This and the other “Deck” posts are a repurposing of flashcard study decks to Q&A blog posts.
What is an Elixir Task?It is a means of spawning an Elixir Process but with asynchronous capabilities, which is its main use case.
When do you use a Task?They are often used for interacting with external services. Using a `Task` in this way makes otherwise synchronous code asynchronous, so your code can do other work while the `Task` is working.
What does the code look like for spawning an asynchronous Task and reading its message upon completion?``` => task = Task.async(fn -> IO.puts("processing") end) => Task.await(task) ``` In the above example the `Task` is executed using `async/1` and its message will be available as a result of `await/1`.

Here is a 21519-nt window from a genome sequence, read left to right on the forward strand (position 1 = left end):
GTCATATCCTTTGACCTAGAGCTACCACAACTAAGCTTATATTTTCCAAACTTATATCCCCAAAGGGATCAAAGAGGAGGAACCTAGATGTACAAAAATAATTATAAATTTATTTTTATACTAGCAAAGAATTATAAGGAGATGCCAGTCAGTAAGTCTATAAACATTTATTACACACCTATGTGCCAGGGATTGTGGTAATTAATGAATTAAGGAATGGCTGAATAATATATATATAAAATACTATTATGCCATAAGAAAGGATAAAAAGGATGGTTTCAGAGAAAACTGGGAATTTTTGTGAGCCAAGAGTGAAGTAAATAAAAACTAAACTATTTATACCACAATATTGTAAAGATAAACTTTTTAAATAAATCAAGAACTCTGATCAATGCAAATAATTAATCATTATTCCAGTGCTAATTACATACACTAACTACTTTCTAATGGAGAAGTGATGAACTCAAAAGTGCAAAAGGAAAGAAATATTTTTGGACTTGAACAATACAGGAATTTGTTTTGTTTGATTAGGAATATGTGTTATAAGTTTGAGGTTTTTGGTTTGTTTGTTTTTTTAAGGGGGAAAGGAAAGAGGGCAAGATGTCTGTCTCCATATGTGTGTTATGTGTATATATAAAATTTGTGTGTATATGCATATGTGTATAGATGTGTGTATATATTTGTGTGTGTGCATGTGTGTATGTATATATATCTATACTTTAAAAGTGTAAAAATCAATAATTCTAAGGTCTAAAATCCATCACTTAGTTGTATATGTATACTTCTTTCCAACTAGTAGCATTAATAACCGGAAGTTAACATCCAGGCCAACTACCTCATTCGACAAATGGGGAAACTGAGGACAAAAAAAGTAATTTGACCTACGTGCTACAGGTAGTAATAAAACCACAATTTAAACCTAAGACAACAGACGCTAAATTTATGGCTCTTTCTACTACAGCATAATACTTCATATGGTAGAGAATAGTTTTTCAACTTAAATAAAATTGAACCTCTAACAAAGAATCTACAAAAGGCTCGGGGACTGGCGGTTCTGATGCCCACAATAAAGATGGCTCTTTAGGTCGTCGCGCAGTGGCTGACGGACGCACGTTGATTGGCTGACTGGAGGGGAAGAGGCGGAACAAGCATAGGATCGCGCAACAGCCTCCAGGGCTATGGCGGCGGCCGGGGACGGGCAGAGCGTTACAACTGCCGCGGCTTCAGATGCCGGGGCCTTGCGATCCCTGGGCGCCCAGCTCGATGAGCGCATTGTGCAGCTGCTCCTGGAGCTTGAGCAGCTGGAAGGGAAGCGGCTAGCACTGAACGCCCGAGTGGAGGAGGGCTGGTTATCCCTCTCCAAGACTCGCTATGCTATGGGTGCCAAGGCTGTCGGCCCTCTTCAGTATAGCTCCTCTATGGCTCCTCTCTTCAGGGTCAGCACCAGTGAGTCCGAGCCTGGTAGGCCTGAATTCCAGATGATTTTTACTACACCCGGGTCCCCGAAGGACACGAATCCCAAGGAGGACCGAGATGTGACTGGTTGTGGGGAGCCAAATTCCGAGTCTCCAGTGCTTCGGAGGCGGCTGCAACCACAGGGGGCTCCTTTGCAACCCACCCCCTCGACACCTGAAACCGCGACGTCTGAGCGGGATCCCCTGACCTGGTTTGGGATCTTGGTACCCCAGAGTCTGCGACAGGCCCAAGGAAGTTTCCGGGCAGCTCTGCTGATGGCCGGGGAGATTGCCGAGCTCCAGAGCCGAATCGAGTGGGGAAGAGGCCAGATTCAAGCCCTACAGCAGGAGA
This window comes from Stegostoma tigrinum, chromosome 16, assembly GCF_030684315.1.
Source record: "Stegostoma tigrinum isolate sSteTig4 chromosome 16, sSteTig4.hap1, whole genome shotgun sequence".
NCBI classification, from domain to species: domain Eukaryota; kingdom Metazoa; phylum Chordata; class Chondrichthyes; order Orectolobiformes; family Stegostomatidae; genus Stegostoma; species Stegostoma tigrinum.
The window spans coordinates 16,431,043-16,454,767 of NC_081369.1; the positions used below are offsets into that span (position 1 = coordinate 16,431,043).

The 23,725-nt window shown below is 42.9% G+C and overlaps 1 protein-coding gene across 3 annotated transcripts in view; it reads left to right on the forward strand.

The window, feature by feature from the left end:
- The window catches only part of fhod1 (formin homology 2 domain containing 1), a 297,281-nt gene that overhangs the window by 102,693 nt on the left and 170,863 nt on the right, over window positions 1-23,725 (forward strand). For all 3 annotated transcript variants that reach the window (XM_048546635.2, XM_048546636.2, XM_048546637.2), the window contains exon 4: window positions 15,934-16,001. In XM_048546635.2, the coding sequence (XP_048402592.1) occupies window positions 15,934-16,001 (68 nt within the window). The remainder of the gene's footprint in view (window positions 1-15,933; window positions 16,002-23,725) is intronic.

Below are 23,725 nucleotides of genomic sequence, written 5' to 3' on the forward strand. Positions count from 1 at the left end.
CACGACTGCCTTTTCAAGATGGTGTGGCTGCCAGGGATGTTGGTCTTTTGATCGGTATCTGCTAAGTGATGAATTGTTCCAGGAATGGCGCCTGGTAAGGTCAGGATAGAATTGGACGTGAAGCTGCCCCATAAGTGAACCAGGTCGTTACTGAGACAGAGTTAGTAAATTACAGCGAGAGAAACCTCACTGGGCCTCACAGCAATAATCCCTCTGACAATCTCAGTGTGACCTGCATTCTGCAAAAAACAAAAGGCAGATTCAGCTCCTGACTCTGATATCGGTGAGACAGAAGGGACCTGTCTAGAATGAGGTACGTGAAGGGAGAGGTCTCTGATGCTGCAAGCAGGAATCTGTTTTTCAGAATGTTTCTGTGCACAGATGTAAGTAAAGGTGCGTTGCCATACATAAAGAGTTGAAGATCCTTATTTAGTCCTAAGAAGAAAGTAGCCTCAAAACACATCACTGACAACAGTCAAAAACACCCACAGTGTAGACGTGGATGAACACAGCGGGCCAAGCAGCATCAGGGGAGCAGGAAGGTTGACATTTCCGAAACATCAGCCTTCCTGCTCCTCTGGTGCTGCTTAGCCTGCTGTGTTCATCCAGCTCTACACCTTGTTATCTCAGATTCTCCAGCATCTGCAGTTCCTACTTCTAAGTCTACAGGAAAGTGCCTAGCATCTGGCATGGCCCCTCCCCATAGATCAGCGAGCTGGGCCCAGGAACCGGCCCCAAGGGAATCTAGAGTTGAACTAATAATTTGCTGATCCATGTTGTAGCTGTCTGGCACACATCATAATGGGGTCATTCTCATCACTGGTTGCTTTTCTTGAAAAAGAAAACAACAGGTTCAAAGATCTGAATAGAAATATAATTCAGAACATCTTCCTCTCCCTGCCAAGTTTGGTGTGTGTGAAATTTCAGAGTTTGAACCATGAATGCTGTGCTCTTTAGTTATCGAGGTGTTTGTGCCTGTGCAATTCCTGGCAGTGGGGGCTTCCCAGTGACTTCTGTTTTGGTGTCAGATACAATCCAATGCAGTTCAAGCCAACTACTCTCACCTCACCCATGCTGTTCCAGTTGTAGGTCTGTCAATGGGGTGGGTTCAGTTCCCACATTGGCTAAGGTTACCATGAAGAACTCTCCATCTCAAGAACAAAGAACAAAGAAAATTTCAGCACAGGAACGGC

What Task function should be used when you have no interest in the result of its completion?`start/1`, which accepts an anonymous function to be executed. The anonymous function must have no arguments.
Can you spawn multiple Tasks and await all of their completion?Yes. You can map over a list of `Task`s and provide the `Task.await` function as the callback to each task in the list.
=> tasks = Enum.reduce(0..9, , fn _, acc -> [Task.async(&any_job/0) | acc] end) => Enum.map(tasks, &Task.await/1)
Do Tasks use message passing?Not often. A `Task` is used for one specific action.
For your continued enjoyment: